Senator Cardin: (10:22 AM)
“Mr. Magnitsky died two years ago. Through crimes that were perpetrated on him that have been well documented. The Russian federation is now charging him after his death with those crimes. After his death. Not even in Stalin’s time did they try people after they died. This is the first time in Russian history a man has been tried after his death. Further, they have summoned Mr. Magnitsky ‘s widow and ailing mother as witnesses. This is a new chapter in brazen impunity. An editorial last week in the Financial Times observed that if he’s convicted “the accused citizenship could be revoked, exiled, forced to die somewhere else.” That might be fun if it wasn’t real. If it wasn’t enough, an extradition treaty legal forces like what we – farces like we’ve seen in the case of Sergei Magnitsky or many others bring reasonable people to only two conclusions, both of which are profoundly disturbing. Either senior leaders are not the ones running the country, or the senior leadership is complicit in these outrages. The Magnitsky story sounds like a Hollywood thriller, but his case is real, and the rampant corruption, violence and lawlessness does exist in the Russian government. His cause has become a global campaign for justice. As senator Wicker pointed out, the popular opinion in Russia is on the side of justice. There’s been over 4,000 stories on Sergei Magnitsky since his death in Russia. We know from countless historical cases such as the death as the anti-apart ties activist Steve Bitko in 1977, that sometimes one person’s death can change the system. Since we’re now on the internet, such change often comes faster than expected.”

Senator Shaheen: (10:25 AM)
“If we didn’t see the facts, we would believe this was fiction, what’s going on in Russia today but I think these efforts are particularly important, given what’s happening today in Russia. We’ve seen historic demonstrations on the streets of Moscow over the last several months. Ordinary Russian citizens, fed up with nearly a decade of corruption, have courageously taken to the streets to demand that their voices be heard. The fraudulent Duma elections and the cynical and manipulative decision by Prime Minister Putin to return to the presidency have reawakened civil society throughout Russia. As a leading Russian social activist, Alexi Novalni wrote following the peaceful December demonstrations, “we all have the only weapon we need and the most powerful. that is the sense of self-respect.” Today as we call for justice for human rights abuses in Russia, we also stand with those brave Russian citizens who have risked so much in calling for their rights to be respected, just as Sergei Magnitsky did. As we’ve seen throughout this last year of upheaval around the globe, the rising voice of a public driven to peaceful protest can be deafening. Prime Minister Putin and his regime would be wise to listen to the people of Russia.”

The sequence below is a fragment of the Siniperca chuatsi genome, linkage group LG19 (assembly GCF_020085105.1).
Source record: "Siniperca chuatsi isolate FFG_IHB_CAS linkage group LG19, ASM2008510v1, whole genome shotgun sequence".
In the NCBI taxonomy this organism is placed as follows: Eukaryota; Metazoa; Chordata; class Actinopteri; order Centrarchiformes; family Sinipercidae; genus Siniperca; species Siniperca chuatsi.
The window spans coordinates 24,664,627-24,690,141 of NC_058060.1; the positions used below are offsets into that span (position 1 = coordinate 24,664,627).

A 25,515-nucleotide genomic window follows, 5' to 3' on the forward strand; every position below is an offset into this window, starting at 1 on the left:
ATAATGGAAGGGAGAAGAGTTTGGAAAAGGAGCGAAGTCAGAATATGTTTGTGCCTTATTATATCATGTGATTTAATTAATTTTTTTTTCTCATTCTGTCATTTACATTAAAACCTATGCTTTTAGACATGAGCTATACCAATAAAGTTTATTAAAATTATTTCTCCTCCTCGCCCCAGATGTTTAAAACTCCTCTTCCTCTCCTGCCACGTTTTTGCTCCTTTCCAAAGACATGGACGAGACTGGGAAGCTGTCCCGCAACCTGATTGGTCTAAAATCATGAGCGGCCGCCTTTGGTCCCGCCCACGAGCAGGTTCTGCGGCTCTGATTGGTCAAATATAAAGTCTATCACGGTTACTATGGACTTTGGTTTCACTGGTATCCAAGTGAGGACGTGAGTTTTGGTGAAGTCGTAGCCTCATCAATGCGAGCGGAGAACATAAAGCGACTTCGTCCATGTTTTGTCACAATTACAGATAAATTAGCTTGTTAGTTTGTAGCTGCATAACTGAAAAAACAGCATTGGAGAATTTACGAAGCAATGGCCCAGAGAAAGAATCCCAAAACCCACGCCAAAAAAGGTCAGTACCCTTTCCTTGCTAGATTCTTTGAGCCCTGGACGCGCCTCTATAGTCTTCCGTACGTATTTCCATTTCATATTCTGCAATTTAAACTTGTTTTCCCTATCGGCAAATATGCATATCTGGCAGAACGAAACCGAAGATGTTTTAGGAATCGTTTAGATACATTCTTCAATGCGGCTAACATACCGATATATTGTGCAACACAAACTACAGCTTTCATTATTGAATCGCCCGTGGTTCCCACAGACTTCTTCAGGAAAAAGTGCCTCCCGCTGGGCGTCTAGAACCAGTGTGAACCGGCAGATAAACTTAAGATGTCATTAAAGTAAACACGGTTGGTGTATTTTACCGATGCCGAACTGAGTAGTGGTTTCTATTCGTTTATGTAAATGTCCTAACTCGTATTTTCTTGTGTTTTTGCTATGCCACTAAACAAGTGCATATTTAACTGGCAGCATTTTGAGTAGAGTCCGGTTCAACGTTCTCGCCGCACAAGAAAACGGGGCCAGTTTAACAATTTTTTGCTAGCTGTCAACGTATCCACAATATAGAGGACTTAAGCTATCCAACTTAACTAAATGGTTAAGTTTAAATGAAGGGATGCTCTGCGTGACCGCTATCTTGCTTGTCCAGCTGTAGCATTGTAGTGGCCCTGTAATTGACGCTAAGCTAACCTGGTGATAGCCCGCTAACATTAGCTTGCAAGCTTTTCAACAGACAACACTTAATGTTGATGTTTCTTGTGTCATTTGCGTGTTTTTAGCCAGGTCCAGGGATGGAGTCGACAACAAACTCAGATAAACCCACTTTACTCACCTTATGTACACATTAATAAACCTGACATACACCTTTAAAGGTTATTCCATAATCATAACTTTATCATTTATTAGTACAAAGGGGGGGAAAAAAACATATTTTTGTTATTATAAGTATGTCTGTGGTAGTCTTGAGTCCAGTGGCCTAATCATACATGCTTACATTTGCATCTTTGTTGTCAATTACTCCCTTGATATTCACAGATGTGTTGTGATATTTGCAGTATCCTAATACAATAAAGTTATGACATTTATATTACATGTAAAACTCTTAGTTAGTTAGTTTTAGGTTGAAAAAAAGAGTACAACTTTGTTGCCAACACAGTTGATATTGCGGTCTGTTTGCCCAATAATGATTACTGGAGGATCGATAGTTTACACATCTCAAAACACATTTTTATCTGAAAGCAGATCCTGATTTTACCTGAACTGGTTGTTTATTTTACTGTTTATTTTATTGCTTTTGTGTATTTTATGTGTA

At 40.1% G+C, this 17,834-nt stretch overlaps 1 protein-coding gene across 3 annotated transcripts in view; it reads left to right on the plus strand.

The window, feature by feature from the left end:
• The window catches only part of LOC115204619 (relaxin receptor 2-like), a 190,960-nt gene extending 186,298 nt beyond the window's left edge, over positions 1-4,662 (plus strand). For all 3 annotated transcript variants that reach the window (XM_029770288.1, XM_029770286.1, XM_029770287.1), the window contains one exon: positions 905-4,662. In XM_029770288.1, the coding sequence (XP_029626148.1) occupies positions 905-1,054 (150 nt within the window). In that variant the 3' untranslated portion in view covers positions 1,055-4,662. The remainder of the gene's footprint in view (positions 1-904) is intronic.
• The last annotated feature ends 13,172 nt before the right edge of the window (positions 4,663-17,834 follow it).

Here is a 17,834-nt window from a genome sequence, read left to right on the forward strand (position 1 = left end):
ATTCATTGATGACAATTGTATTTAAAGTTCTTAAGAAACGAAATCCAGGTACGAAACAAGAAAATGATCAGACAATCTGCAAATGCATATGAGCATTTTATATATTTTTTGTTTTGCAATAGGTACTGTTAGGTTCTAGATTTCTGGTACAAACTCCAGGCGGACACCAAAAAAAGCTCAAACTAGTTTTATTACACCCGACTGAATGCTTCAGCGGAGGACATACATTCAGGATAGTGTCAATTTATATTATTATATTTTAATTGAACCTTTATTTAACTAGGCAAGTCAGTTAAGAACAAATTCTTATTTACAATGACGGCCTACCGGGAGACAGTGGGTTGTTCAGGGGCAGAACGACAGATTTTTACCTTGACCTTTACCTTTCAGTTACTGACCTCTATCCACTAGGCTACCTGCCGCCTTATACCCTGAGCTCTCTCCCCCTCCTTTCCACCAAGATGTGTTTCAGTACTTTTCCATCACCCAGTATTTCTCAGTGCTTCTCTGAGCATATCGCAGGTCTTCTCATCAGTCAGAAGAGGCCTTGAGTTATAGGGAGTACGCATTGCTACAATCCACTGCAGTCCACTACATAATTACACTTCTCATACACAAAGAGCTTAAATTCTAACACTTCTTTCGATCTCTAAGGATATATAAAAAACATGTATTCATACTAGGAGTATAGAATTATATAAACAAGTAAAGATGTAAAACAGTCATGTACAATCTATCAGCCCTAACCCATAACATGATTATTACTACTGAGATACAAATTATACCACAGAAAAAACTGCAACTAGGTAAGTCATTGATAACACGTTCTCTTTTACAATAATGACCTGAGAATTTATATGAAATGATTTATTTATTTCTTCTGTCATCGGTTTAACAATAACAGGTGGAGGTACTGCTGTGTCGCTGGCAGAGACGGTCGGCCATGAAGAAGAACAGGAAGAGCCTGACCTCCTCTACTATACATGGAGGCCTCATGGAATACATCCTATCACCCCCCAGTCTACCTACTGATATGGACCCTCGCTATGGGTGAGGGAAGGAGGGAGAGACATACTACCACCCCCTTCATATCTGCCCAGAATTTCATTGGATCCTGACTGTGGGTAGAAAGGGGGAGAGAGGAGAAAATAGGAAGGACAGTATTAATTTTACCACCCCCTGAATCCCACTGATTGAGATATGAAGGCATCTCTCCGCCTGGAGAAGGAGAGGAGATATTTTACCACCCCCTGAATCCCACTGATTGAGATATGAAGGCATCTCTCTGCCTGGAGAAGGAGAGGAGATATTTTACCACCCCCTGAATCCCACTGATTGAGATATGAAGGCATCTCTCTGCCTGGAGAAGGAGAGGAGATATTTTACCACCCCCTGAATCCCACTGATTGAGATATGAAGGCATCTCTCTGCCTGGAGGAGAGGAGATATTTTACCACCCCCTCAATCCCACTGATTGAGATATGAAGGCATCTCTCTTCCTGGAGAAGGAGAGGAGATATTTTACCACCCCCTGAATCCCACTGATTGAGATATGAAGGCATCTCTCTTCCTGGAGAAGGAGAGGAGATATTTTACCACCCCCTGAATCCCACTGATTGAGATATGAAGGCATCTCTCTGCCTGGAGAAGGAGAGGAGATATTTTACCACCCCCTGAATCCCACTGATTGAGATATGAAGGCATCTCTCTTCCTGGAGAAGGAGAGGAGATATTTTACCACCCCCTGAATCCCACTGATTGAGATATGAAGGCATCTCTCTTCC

Senator Wicker: (10:32 AM)
“We are here to tell the sordid facts of this case, but we’re also here because change can occur. If this were completely hopeless, what would be the point of this exercise? Change occurred in Eastern Europe, and I must admit there was a time in my younger days when I doubted it would ever occur. My hat is off to the intrepid members of the public oversight commission who had the courage to issue a report critical of their government, to the Russian President’s human rights council. So voices are being heard. There is a thread of truth coming from the almost iron curtain of authoritarianism that we have reverted to in Russia. The senator from New Hampshire mentioned other organizations in Russia, and I’m glad she has inserted those letters into the record. I also would point out that I have to applaud the international reaction. In December, the European parliament passed a resolution recommending an EU wide travel ban and asked that freeze for officials tied to Magnitsky ‘s death. But we need to act as a Senate and as a Congress, and so I’m calling on every senator within the sound of my voice today. Every legislative director dealing with defense and foreign policy issues once again to look at the Sergei Magnitsky Rule of Law Accountability Act.”